Rugby injuries from the perspective of a Sports Chiropractor

Conclusion

 

A useful body of evidence is continuing to grow regarding injuries within the sport of rugby union. It is important from my role as a Sports Chiropractor in Hamilton that I keep up to date with recent research such as the stuff discussed in this series to make sure best practice is observed with my clinical recommendations. There is some consensus as to the epidemiology of injuries across all populations of players, although due to the varied approaches observed in the current literature, there can be more uniformity in study design and injury surveillance to achieve more cohesion in comparison between future studies. Below are a few areas that can be improved in future studies to help produce more cohesive injury data.

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Injury Definition

During the review of the literature in this series, wide variations existed with regard to injury definitions and data collection procedures. Incidence of injury resulting in medical attention varied with definition, from 27.5 to 129.8 injuries per 1000 match hours. Injury definition needs to be more clear as to whether an injury has required the seeking of medical attention or whether the injury requires actual time lost. The use of these definitions interchangeably decreases the accuracy of reporting and therefore dilutes the power of injury based studies, therefore limiting its reliability and clinical interest (Bleakley, Tully et al. 2011).

Injury surveillance

With no routine injury surveillance for rugby union underway in most rugby playing countries, using national injury surveillance databases such as that of the Accident Compensation Corporation (ACC) in New Zealand have been suggested as a more effective and efficient way of acquiring surveillance data (Simpson, Chalmers et al. 1999).

Injury cost

In 1995, ACC spent $22 million on rugby related injuries alone (Simpson, Chalmers et al. 1999). This does not include the cost to individuals, clubs (amateur and professional) and governing organisations. In the 2010-2011 English Premiership Club competition there was an increase of 0.3 injuries per club per match or 110 more injuries over the course of the season when compared to the previous season (England Rugby Premiership Injury and Training Audit Steering group 2012). For professional clubs relying on players to take the field, injuries are a costly inconvenience.

Further research

There is a lack of research looking at other less obvious variables of the game. Considering the majority of injuries in rugby union result from contact phases of play, Fuller et al found that relatively few tacklers were penalised by referees for collision tackles (tackles with no arms) and tackles above the line of the shoulder (Fuller, Ashton et al. 2010). Little information exists around the frequency of the various types of contact events within a game of rugby union or the likelihood that a particular type of contact event will result in injury (Fuller, Brooks et al. 2007).

Different forms of the game of rugby union may warrant individual research focus. There is a difference in risk between the Sevens rugby and the 15 a side game. The risk of injury from international Rugby Sevens was higher than that of international 15-a-side rugby, with severity of injury being significantly higher (Fuller, Taylor et al. 2010).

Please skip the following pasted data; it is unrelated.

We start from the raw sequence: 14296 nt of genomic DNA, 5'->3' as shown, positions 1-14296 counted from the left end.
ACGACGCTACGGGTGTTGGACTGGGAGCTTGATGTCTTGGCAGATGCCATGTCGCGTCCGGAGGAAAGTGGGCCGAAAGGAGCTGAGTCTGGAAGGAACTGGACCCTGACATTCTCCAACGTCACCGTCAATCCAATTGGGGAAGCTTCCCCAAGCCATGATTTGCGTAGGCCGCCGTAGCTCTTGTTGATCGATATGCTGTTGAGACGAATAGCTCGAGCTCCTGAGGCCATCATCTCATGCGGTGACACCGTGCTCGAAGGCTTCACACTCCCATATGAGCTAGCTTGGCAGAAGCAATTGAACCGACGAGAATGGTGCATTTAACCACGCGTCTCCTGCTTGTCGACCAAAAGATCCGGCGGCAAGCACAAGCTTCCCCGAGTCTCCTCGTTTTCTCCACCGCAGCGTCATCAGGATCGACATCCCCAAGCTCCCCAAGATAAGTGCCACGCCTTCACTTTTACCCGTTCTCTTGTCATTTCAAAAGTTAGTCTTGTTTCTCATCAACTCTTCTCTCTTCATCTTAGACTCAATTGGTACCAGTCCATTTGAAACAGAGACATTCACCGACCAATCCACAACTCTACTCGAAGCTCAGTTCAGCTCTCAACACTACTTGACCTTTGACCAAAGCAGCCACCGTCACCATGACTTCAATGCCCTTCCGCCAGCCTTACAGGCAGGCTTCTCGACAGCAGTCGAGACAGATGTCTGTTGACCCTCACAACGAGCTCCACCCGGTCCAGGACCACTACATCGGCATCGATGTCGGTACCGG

In conclusion, nobody is going to stop playing the game of rugby because of the potential risk of injury however knowing a little bit about the nature of injury and when its most likely to occur during a match or training can help players, coaches and other interested parties take active steps to minimizing these risks. And if injury does occur, come down to Sport & Spine in Hamilton to visit your local friendly Sports Chiropractor.

 

REFERENCES:

Bleakley, C., et al. (2011). “Epidemiology of Adolescent Rugby Injuries: A Systematic Review.” Journal of Athletic Training 46(5): 555-565.

Brooks, J. H. M., et al. (2005). “Epidemiology of injuries in English professional rugby union: part 2 training Injuries.” British Journal of Sports Medicine 39(10): 767-775.

England Rugby Premiership Injury and Training Audit Steering group (2012). England Rugby Premiership injury and Training audit 2010-2011 season Report, England Rugby Union.

Fuller, C. W., et al. (2010). “Injury risks associated with tackling in rugby union.” British Journal of Sports Medicine 44(3): 159-167.

Fuller, C. W., et al. (2007). “Contact events in rugby union and their propensity to cause injury.” British Journal of Sports Medicine 41(12): 862-867.

Fuller, C. W., et al. (2008). “International Rugby Board Rugby World Cup 2007 injury surveillance study.” British Journal of Sports Medicine 42(6): 452-459.

Fuller, C. W., et al. (2010). “Epidemiological Study of Injuries in International Rugby Sevens.” Clinical Journal of Sport Medicine 20(3): 179-184 110.1097/JSM.1090b1013e3181df1091eea.

Orchard, J. (2002). “Is There a Relationship Between Ground and Climatic Conditions and Injuries in Football?” Sports Medicine 32(7): 419-432.

Simpson, J. C. J., et al. (1999). “Evaluating Tackling Rugby Injury: the pilot phase for monitoring injury.” Australian and New Zealand journal of public health 23(1): 86-88.

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